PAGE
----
5 Films on the Many Facets of Native American Experiences

In the foreground is bare brush, in the distance is a sunrise.

Native American Heritage month arrives on the heels of the holiday formerly known as “Columbus Day.”

Berkeley and other like-minded locales have wisely redubbed that Federal day of rest (for some) as “Native American Day” or “Indigenous People’s Day,” both of which acknowledge this country’s complex history. After all, Columbus Day was anachronistic. Italians weren’t considered white until the 20th century.

Heritage also implies inheritance. The freedoms that we have inherited came at great cost to others. The past cannot be undone, but acknowledging history is a big step toward a better tomorrow.

Take a few moments to explore the films below, each of which highlight the resilience of the human spirit, the essence of grace under pressure, and the diversity of Native American experiences. We also invite you to further explore our entire collection of Native American and Indigenous Peoples studies films.

Most importantly, you will find films that exemplify “survivance,” which Anishinaabe cultural theorist Gerald Vizenor defines as “stories [that] are renunciations of dominance, tragedy, and victimry.”

Look and learn. Click on the film titles to watch their trailers.


Badger Creek

by Jonathan Skurnik (2017, 27 minutes)

A portrait of a Blackfeet (Pikuni) family, the Mombergs, who live on the lower Blackfeet Reservation in Montana near the banks of Badger Creek. In addition to running a prosperous ranching business, they practice a traditional Blackfeet cultural lifestyle that sustains and nourishes them, including sending their children to a Blackfeet language immersion school, participating in Blackfeet spiritual ceremonies and maintaining a Blackfeet worldview. The film takes us through a year in the life of the family, and through four seasons of the magnificent and traditional territory of the Pikuni Nation.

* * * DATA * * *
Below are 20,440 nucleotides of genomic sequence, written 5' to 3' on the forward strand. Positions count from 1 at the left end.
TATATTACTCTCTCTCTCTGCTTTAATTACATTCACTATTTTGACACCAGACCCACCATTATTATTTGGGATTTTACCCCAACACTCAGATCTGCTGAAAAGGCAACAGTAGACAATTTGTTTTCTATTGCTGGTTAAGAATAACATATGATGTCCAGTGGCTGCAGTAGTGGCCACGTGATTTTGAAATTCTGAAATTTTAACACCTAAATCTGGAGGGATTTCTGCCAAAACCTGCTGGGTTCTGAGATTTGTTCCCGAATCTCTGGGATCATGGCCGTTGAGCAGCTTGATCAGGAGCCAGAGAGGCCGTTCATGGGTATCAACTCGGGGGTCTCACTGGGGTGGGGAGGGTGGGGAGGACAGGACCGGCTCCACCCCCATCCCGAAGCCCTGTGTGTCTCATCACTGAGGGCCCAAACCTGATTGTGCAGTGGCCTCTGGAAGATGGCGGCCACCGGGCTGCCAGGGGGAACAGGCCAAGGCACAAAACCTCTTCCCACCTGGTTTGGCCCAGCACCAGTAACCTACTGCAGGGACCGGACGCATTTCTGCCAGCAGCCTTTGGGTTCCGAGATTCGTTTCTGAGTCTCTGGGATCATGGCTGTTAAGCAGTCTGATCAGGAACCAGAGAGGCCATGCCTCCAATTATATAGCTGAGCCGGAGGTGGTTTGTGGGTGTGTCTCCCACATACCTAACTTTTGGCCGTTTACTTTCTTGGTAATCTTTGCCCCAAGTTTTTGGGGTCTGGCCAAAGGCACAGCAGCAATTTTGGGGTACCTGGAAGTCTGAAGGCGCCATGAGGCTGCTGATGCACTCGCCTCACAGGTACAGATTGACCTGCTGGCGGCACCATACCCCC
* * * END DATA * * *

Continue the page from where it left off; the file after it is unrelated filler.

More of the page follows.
A Matter of Respect

by Ellen Frankenstein (1992, 30 minutes)

In this stereotype-breaking documentary about the meaning of tradition and change people speak frankly about the challenges they face balancing their lives in two cultures.

A young drummer and dancer guides tourists through a museum, a silver carver/disc jockey talks about his love both of rock and roll and traditional carving, and a Tlingit elder teaches children at a summer fish camp. A Matter of Respect portrays a diverse group of people expressing their culture and identity and honoring their ancestors' way of life through teaching language, harvesting and preparing traditional foods, restoring community cemeteries and dancing, carving and weaving.

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Hopi: Songs of the Fourth World

By Pat Ferrero (2001, 60 minutes)

Hopi: Songs of the Fourth World is a compelling study of the Hopi that captures their deep spirituality and reveals their integration of art and daily life. Amidst the beautiful images of Hopi land and life, a variety of Hopi--a farmer, religious elder, grandmother, painter, potter and weaver--speak about the preservation of the Hopi way.


Hunting in Wartime

by Samantha Farinella (2016, 66 minutes)

Profiles the stories of Tlingit Native Americans from the village of Hoonah, Alaska who served in the Vietnam War. Their stories confront the complexity of serving a country that systematically oppressed them; a government that forbid the Tlingit language, over-logged their forests, and established laws that robbed returning vets of their ancestral trade as fishermen. Furthermore, their stories expose on a very personal level the human experience of war and its lasting effects on veterans as well as their communities. Many vets succumbed to the horrors of alcoholism, PTSD and suicide; while some were able to climb back out to lead the next generation back to their Tlingit heritage.


Smoke Songs

by Briar March (2011, 20 minutes)

Blackfire, a Native American punk-rock band with a message, attempts to transfer their dark history of forced relocation, racism, and human rights violations into a form of creative expression and youth empowerment.

Punk rock and human rights find common expression in the family band Blackfire. This Navajo Nation ensemble combines electric guitars with traditional chanting and rhythms to create uniquely captivating political music.

Through high-energy concert footage, stunning cinematography, and frank commentary, this rock documentary sheds new light on the issues facing Native American youth.

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